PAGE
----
225 N Canon Dr, Beverly Hills, CA 90210, USA
Modern yet classic, upscale yet relaxed, the Montage Beverly Hills channels the best of modern and classic California. Take Georgie Restaurant, where chef Geoffrey Zakarian made his Los Angeles debut: at breakfast, guests can enjoy avocado toast and detox juices; at night, diners enjoy libations served in Prohibition-era glasses from the tableside martini cart. Housed in a Spanish revival–style building in the heart of Beverly Hills, the 201 guest rooms and 55 suites are decorated in 1920s- and 1930s-inspired furnishings for a breezily sophisticated, vintage Hollywood vibe (the Montage Suite even has its own baby grand piano). Spend the day by the roof’s saline swimming pool, where private cabanas are available, or sip champagne by the mineral wellness pool of the Spa Montage. The Moroccan-inspired two-level spa offers a comprehensive range of treatments, including Beverly Hills’ most expensive facial, the $1,400 Royal C, using an infusion of L.RAPHAEL vitamin C. Pro tip: Ask Cash Black, head barman of the jewel-box bar £10—accessible through a back-entrance staircase—for a taste of “elegance,” and he’ll pour the 25-year-old Sherry Oak Macallan.
221 S Grand Ave, Los Angeles, CA 90012, USA
When it opened in 2015, this museum drew headlines for its extensive contemporary art collection and Diller Scofidio + Renfro–designed building, which resembles a futuristic honeycomb. Then a single exhibition catapulted it into fame: artist Yayoi Kusama’s installation of thousands of twinkling LED lights called Infinity Mirrored Room—The Souls of Millions of Light Years Away. (The artist’s follow-up, Longing for Eternity, opened in 2017.) There’s plenty to be dazzled by in this museum founded by philanthropists Eli and Edythe Broad. Hundreds of skylights illuminate the column-free third floor’s permanent galleries—featuring the Broads’ considerable collection of pieces by Kara Walker, Barbara Kruger, Jasper Johns, and Jean-Michel Basquiat. Insiders know to visit on weekdays for the most relaxed experience or around major holidays and occasions such as Halloween and International Women’s Day for engaging and sometimes provocative tours. Pro tip: Though general admission tickets are free, it’s wise to book tickets online ahead when they’re released on the first of each month for the following month, especially if you’re taking a date or going with a group (the same goes for Kusama’s rooms). At least two weeks out, request a before- or after-hours guided group tour of one hour, not including the Infinity Mirrored Room. And make sure to also book reservations at Otium, the trendsetting restaurant by Chef Timothy Hollingsworth located next to the Broad.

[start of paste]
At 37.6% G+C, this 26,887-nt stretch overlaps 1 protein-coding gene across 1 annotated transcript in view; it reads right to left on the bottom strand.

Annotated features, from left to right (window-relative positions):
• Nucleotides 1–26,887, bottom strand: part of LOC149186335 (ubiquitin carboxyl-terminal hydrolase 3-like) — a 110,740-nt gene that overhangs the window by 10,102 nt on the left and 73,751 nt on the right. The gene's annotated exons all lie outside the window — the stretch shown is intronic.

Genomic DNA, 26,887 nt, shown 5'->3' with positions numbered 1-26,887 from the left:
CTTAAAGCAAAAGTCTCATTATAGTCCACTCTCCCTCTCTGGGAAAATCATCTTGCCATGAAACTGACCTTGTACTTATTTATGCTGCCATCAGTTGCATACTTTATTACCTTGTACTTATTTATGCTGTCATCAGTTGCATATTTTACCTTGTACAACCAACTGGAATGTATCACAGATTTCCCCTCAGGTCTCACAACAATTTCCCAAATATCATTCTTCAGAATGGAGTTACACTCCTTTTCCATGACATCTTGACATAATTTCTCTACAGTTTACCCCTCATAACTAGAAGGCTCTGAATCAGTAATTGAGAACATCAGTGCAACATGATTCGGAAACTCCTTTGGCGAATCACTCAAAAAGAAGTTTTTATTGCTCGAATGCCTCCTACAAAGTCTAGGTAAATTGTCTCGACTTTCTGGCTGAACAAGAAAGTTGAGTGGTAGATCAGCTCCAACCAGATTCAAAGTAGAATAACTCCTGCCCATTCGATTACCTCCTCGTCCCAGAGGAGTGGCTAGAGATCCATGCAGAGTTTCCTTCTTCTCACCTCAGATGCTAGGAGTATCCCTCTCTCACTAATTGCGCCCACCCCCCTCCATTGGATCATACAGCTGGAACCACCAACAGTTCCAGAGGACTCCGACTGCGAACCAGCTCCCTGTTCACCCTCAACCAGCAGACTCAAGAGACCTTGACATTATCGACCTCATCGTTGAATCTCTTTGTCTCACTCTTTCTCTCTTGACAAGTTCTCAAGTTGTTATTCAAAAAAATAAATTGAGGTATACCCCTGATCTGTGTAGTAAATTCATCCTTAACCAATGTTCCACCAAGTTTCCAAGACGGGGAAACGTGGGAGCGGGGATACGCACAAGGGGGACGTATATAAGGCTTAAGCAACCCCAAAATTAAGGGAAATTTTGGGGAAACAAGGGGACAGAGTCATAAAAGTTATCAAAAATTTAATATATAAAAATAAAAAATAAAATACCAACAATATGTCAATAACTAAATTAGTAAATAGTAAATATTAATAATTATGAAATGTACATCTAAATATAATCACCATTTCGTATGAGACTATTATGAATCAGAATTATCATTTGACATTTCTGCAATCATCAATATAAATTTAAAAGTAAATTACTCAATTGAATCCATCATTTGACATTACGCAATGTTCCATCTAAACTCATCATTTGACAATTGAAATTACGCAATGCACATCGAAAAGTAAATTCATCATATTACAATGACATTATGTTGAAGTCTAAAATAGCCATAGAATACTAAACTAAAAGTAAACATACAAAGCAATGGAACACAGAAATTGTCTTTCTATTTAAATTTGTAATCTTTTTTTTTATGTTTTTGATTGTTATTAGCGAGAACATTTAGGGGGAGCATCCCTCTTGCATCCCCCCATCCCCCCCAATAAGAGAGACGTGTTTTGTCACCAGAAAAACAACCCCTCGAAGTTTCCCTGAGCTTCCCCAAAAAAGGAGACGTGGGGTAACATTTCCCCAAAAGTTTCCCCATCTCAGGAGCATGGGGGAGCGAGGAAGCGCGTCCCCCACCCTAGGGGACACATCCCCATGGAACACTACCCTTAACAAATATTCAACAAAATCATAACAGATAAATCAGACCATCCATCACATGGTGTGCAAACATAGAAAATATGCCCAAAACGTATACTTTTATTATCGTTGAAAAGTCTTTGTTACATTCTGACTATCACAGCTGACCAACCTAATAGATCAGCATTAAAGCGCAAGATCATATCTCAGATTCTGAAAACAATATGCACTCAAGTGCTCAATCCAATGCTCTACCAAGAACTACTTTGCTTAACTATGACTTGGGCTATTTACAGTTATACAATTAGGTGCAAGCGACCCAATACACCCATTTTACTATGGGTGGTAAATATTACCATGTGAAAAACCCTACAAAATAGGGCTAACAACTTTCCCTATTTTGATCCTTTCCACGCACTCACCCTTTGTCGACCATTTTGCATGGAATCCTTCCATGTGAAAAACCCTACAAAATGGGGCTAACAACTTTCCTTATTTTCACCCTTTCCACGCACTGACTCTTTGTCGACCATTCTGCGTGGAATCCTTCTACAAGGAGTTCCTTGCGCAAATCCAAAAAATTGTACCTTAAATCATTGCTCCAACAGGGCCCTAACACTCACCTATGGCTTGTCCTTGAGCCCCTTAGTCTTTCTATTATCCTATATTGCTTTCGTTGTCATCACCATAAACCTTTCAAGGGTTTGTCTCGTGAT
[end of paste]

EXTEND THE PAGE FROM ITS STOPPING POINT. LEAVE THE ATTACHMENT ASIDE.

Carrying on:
900 Wilshire Blvd #8023, Los Angeles, CA 90017, USA
Superlatives abound at the InterContinental in downtown L.A. The 73-story structure is the tallest building west of Chicago and, at 889 rooms, the largest InterContinental in the Americas. (It set a Guinness World Record for the longest continuous concrete pour during its foundation construction.) Opened in 2017, the hotel was also downtown’s first LEED Gold Certified building for Building Design and Construction. All that record setting is matched by a big personality and plenty of luxury, too. Inspired by architectural historian Reyner Banham’s book Los Angeles: The Architecture of Four Ecologies, the hotel features light fixtures based on schematic maps of L.A.’s freeways, hand-painted murals, and billboard-style headboards with city scenes. Club Level suites are stocked with Le Labo Santal 33 amenities, customized with guests’ names. And on the 71st floor, bathrooms are cheekily decorated in Marie Antoinette and cowboy themes. The Versailles-inspired restaurant La Boucherie is an American steakhouse with a French twist. In the restaurant’s VIP Starlight Booths, diners enjoy wine-paired chef’s tasting menus along with jaw-dropping views. Another restaurant, Sora, is the place for intimate Japanese omakase. Be sure to order the 1100 Feet—an original blend of liqueurs reflective of L.A.’s melting pot of cultures—at Spire 73, the Western Hemisphere’s highest open-air bar. Pro tip: Book the Presidential Suite, and you’ll be rewarded with another kind of epic view—an infinity bathtub that fills from the ceiling.